| > Subjects and Methods|| |
A pilot study of 16 consecutive cases of freshly detected ALL from July 2010 to August 2012 was undertaken. The morphological diagnosis of ALL was made according to the FAB classification. Immunophenotyping was done by flow cytometry. Multiplex RT-PCR was performed on all samples to screen for 28 possible translocations using HemaVision kit. The morphology, cytochemistry, immunophenotyping, and RT-PCR results of the cases were collated to classify leukemia as per WHO 2008 guidelines. For morphological examination, phosphate-buffered saline and bone marrow aspirates were air dried and subsequently stained with Romanowsky's stain. Cytochemical stains included myeloperoxidase, which was done in all cases. Bone marrow aspirates and peripheral blood were subjected to immunophenotyping in which the tagged cells were analyzed using BD FACSCalibur system. RNA was extracted from peripheral blood or bone marrow aspirate using Qiagen whole blood RNA extraction kit (Ambion, Austin, TX, USA) according to the manufacturer's protocol. Extracted RNA was analyzed using HemaVision multiplex RT-PCR screen test kit (DNA Technology, Aarhus, Denmark) which detects 28 of the most common leukemic fusion genes including 80 splice variants. Reverse transcription was performed with a mixture of translocation-specific primers. PCR amplification was performed in two steps: A master PCR amplification followed by nested PCR, which screened for the presence of fusion transcripts, and a split-out PCR amplification followed by nested PCR which identified the specific fusion transcript. Each of the eight parallel nested multiplex master PCR reactions contained a mixture of primers for the detection of several fusion transcripts, and a primer pair for an internal control gene product of 911 base pair. When the presence of one or more fusion transcripts was detected by the master PCR reactions, the corresponding split-out reactions with individual primers was performed to identify the fusion transcript.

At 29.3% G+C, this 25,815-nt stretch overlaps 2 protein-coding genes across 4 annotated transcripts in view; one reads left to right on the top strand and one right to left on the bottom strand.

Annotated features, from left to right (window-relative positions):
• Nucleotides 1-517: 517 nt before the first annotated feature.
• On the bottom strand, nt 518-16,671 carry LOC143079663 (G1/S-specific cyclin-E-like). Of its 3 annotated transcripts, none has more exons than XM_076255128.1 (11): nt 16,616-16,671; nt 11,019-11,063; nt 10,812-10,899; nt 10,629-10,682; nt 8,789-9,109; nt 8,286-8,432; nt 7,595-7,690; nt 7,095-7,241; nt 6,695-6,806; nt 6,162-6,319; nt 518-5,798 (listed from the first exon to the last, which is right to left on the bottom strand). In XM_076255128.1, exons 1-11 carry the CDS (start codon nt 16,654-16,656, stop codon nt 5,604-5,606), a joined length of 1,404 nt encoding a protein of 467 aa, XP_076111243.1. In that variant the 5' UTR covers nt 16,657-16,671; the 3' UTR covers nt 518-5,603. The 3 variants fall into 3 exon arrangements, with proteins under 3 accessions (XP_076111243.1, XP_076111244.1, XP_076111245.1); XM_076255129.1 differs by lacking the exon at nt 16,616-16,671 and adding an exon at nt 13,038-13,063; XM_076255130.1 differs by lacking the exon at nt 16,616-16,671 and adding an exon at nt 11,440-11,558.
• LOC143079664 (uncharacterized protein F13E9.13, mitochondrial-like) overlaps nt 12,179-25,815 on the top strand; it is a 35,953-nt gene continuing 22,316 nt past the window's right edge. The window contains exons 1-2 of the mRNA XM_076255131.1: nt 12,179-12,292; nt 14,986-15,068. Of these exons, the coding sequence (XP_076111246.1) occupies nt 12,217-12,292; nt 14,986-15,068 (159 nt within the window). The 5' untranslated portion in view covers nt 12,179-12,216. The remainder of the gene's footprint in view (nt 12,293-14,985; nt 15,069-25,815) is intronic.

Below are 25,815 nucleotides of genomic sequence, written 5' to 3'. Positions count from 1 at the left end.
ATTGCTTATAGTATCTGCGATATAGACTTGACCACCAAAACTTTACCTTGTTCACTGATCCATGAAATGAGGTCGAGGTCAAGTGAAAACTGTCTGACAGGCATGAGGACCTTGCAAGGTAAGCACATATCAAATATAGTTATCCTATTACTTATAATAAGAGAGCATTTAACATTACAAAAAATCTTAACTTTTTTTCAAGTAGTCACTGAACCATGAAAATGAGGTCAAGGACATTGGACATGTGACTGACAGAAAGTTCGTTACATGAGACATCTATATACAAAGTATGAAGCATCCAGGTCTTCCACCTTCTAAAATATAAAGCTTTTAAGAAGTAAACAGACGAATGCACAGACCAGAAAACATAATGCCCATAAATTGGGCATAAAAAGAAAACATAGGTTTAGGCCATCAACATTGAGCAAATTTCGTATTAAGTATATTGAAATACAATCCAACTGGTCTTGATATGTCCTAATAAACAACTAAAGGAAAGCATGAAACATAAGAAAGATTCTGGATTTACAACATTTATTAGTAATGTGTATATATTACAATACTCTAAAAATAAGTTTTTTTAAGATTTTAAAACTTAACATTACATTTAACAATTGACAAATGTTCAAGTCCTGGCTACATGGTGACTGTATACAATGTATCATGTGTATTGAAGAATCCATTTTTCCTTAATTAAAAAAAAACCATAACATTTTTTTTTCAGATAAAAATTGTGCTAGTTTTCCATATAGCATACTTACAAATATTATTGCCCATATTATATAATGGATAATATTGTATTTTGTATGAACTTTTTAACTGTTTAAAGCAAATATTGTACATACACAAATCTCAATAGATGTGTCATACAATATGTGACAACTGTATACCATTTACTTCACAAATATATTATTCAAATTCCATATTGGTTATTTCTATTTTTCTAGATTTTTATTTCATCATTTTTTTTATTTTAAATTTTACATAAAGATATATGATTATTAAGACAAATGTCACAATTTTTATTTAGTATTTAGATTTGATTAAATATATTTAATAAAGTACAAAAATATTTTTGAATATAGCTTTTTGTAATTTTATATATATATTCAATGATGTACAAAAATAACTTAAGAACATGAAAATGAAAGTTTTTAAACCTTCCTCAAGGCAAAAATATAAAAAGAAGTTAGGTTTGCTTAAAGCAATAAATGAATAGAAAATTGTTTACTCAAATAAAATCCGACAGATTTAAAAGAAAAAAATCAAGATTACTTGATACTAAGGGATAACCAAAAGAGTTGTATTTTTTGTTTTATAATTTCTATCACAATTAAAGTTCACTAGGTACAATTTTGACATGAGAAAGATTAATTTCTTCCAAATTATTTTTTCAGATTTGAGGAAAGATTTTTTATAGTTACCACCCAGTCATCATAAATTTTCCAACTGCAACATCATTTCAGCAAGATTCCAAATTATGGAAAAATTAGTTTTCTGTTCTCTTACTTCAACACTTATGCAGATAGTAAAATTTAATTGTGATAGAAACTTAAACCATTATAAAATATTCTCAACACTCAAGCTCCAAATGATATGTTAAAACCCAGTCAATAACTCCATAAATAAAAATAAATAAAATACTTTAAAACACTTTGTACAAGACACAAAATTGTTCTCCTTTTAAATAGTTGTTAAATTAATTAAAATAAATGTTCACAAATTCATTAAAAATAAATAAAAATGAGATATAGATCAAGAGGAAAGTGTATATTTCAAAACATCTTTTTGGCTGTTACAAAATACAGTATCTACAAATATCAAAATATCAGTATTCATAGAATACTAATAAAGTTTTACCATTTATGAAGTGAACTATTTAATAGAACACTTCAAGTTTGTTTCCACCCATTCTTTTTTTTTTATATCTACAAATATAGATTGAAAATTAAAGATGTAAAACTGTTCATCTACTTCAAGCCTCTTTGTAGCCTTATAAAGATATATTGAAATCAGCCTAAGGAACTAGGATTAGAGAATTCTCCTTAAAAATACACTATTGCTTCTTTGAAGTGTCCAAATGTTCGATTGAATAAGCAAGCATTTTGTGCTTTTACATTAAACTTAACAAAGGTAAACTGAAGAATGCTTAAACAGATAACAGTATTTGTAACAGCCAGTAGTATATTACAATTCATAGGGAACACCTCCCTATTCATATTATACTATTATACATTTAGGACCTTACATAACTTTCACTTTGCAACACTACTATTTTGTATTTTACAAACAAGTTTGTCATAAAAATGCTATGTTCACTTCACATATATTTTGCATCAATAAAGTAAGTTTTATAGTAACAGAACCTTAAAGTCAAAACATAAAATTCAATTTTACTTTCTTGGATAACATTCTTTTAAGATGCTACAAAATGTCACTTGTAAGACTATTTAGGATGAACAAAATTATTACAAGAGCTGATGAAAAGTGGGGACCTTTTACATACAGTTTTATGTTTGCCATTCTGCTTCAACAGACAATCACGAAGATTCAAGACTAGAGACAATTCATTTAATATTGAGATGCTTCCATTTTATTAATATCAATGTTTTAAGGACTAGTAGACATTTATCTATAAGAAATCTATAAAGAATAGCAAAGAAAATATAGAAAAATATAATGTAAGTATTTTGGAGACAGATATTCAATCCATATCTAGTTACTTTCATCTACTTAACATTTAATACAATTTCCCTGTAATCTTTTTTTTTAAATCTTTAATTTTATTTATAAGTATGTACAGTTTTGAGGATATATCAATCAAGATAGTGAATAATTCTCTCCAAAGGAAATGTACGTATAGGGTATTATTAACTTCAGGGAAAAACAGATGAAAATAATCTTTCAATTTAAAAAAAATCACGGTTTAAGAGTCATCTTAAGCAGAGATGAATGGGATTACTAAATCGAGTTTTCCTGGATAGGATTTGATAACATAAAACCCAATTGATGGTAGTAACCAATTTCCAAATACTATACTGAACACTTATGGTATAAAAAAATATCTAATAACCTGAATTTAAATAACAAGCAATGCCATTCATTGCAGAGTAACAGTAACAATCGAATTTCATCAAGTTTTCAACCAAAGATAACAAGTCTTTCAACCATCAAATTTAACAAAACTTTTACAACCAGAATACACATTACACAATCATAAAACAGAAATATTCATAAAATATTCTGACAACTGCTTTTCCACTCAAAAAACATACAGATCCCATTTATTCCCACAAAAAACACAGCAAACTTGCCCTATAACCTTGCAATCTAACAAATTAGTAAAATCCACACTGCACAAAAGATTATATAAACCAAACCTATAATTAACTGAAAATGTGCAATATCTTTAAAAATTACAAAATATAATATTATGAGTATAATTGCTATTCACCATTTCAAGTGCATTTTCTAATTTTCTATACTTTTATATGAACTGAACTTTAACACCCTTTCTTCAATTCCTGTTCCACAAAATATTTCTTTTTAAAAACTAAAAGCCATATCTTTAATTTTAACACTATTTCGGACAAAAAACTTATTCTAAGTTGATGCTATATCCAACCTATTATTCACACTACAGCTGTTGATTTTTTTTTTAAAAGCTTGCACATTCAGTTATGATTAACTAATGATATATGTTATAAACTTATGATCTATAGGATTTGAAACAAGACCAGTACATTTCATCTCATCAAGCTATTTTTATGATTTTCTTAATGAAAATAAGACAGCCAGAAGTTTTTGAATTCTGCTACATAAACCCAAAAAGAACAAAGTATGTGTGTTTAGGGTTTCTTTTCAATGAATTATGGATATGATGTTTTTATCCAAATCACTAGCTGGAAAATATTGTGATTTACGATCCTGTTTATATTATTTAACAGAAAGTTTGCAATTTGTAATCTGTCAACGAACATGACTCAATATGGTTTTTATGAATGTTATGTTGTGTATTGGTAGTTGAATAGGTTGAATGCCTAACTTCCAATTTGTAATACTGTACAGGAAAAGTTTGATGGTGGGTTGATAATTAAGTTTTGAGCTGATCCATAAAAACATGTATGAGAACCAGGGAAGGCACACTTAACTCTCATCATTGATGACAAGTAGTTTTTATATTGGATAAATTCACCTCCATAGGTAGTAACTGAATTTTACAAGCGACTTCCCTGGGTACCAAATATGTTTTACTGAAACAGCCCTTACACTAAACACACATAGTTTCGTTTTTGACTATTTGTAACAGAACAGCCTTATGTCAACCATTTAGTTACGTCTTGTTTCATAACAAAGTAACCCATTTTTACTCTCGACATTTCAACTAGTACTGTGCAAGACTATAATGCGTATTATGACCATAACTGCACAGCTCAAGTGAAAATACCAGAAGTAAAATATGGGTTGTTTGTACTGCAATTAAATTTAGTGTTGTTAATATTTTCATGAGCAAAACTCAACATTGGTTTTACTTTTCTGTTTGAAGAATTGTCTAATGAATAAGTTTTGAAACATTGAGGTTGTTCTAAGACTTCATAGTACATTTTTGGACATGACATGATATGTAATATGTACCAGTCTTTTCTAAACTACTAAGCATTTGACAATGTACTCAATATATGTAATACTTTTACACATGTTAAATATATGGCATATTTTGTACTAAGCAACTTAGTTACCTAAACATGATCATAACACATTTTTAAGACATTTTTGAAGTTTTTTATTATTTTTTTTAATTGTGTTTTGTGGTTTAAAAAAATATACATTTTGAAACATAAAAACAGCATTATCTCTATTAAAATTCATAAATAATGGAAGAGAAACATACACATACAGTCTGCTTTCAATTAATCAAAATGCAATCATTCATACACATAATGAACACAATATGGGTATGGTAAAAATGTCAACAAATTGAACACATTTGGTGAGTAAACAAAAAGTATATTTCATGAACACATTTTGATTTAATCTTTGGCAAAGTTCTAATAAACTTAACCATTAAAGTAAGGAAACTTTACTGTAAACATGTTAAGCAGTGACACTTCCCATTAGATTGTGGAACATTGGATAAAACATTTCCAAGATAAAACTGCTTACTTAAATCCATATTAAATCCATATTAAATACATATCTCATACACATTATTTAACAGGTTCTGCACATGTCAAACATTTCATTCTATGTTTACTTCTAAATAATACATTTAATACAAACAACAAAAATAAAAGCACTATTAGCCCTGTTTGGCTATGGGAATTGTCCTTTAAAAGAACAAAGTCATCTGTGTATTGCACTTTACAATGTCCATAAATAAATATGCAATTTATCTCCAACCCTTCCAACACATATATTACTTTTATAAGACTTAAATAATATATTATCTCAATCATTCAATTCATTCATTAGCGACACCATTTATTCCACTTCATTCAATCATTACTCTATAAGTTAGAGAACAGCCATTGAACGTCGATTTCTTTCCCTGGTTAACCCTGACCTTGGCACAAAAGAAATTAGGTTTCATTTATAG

| > Results|| |
A total of 16 cases of ALL were diagnosed and evaluated during the period from August 2010 to August 2012, using morphology, cytochemistry, immunophenotyping, and multiplex RT-PCR. All the cases were fresh cases of ALL. Cases of ALL which reported after relapse were excluded. Forty-three percentage (seven cases) of ALLs had balanced translocations, all of which were B-ALL. The most common balanced translocation encountered was t(9;22) [Figure 1]. Correlation with immunophenotyping showed a consistent association of ALL having t(9;22) with CD25. No case of bi-phenotypic leukemia was encountered. The remaining cases showed an immunophenotype as expected of the WHO classification subtype [Table 1]. The mean follow-up period was 11 + 6.132 months (range 2–20). 43.75% (seven cases) succumbed to the illness during the follow-up period. Seventy-five percentage (12 cases) indicated by the absence of blasts in peripheral blood smear. Of the cases who showed a response to treatment responded to treatment, 5 out of 12 cases had a relapse within the follow-up period. Kaplan–Meier survival curve analysis was carried out using log-rank (Mantel–Cox) test. Cases with balanced translocations did not have a significant difference in survival rate, with P= 0.7472 [Figure 2].
|Figure 1: Distribution of cases after reverse transcription-polymerase chain reaction analysis|
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| > Discussion|| |